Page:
The politics of pop and one man's lip-smacking soda stand
Ever found yourself bitching about the cable company's decision to jack its rates simply because it could? Blood ever boiled at the thought of major labels keeping indie musicians down? Thrown your hands up in despair at the piss-poor choices on the ballot for any given American political office?
Take heart, comrades: John Nese is here to lead the revolution.
The owner of Galco's Soda Pop Stop in Los Angeles' Highland Park, John trades in hard-to-find (if not impossible-to-find) soda, carrying over 500 varieties. I walked into his store assuming I'd be writing a fluff piece about fizzy sugar water, but I walked out with a vivid illustration of corporate oppression and the effect it has on every aspect of our lives.
I start by asking John, 'Why soda?' He answers with a smile: 'I got mad.'
John's story is an American fable. He inherited the family grocery business from his father but found his store struggling to compete with the price clubs and supermarket chains. He started carrying a few rare varieties of soda just to keep the business afloat.
Then one day a Pepsi representative came in to convince him to stock the brand. At the price the rep was offering (remember: no bulk discount for a small shop), John would have had to charge more than the chain store down the street. So he told the rep he'd rather refer customers to the chain.
The Pepsi rep said, 'You can't do that.' John replied, 'Watch me.'
I listen as John explains the politics of soda pop. Since soda industry giants have the money and the clout to purchase shelf space in all of the major chains, there ends up being no space -- and little incentive -- for stores to stock drinks produced by independent bottlers, even though hundreds exist. As consumers, we're left with merely the illusion of choice, our only options being two mediocre colas that basically taste the same.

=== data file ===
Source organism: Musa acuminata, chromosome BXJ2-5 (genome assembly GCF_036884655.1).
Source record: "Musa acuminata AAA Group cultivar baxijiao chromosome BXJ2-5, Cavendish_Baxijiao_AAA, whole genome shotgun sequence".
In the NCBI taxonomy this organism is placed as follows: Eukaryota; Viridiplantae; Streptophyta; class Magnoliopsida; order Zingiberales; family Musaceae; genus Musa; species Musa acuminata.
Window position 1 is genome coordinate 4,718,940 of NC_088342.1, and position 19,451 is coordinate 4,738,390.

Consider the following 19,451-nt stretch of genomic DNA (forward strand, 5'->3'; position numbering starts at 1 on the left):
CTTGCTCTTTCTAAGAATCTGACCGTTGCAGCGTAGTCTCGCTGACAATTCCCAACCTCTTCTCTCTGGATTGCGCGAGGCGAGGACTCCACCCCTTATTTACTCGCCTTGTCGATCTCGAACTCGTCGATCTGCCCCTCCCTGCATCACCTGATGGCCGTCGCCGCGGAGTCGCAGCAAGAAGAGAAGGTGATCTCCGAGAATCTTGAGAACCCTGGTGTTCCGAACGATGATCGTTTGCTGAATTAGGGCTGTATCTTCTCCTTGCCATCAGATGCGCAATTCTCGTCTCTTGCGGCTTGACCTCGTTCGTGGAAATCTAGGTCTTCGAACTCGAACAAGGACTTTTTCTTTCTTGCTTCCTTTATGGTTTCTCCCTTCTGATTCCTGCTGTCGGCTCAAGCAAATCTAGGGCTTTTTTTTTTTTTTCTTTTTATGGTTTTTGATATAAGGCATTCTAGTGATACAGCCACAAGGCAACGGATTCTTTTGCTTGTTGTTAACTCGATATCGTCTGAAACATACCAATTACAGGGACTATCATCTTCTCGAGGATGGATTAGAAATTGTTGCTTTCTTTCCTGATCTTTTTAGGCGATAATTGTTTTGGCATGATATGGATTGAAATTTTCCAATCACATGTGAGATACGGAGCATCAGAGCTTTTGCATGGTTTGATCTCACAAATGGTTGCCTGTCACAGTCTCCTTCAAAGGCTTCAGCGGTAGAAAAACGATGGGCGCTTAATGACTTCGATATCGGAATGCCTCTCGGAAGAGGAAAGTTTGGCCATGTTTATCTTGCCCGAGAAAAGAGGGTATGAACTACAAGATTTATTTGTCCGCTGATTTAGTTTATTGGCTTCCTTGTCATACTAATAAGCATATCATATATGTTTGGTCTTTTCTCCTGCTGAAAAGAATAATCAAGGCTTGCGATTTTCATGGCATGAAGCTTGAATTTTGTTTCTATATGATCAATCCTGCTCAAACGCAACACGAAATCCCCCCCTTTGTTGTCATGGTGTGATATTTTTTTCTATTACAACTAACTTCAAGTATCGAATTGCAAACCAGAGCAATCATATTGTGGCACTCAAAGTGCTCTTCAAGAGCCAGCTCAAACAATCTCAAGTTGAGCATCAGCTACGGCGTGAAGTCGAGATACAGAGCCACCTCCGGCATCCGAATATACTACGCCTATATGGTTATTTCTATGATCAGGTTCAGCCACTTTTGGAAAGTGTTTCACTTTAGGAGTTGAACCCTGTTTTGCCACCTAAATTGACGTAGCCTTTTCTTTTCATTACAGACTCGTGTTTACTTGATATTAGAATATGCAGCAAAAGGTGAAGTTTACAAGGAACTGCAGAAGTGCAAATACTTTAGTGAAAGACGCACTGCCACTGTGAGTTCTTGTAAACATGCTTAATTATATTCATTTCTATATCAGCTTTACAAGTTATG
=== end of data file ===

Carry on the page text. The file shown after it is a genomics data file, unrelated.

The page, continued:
John begins the tour of his shop by telling me about Red Ribbon Root Beer. Until the '60s, he explains, root beer was made from sassafras root oil, taken off the market because it causes cancer. Red Ribbon uses benign sassafras bark to give its root beer the most authentic taste possible. It even changes flavor as it ages.
Next, John lets me sample a mint julep, because unlike most of you 19th-century Southern plantation owners out there, I've never had one. It's so refreshing that I've since found myself walking around saying, 'I could really go for a mint julep right about now.'
'Have you ever had a pomelo?' John asks, uncapping a bottle of Quench. Down another aisle, he holds up a bottle of Manhattan Special Orange to show me the pulp. He tells me about the elderflower soda he's waiting on, and the rose-flavored soda he ordered for Valentine's Day. The possibilities and permutations seem endless.
He sends me home with a bottle of Moxie Original Elixir, which he cautions I might not take to right away, claiming that it will change flavors as I drink it. It does: Each sip starts as a cola, morphs into a root beer, and leaves the aftertaste of some sort of evil black licorice potion from Satan's private reserve. I can't say I wasn't warned.
On a return trip to the Soda Pop Stop -- to share the joys of a mint julep with a friend -- I try to get John's attention but customers are coming at him from all sides, asking for recommendations the way they would ask a seasoned sommelier. I realize that we're all there because we've had a door opened for us to a whole world of fun, adventure, and taste. It's a door that should have been open to us from the start but was barred by capitalism gone sour. 'If it was about nostalgia, it would have been over in five years,' John says. 'It's about freedom of choice.'
I ask him, 'Do you still get mad at Pepsi and Coke?'
'No,' he says. 'I thank 'em every morning.'
Reprinted from Swindle (No. 7), a bimonthly cultural almanac founded by Shepard Fairey and Roger Gastman. Subscriptions: $50 (6 issues) from 3780 Wilshire Blvd., Suite 210, Los Angeles, CA 90010; www.swindlemagazine.com.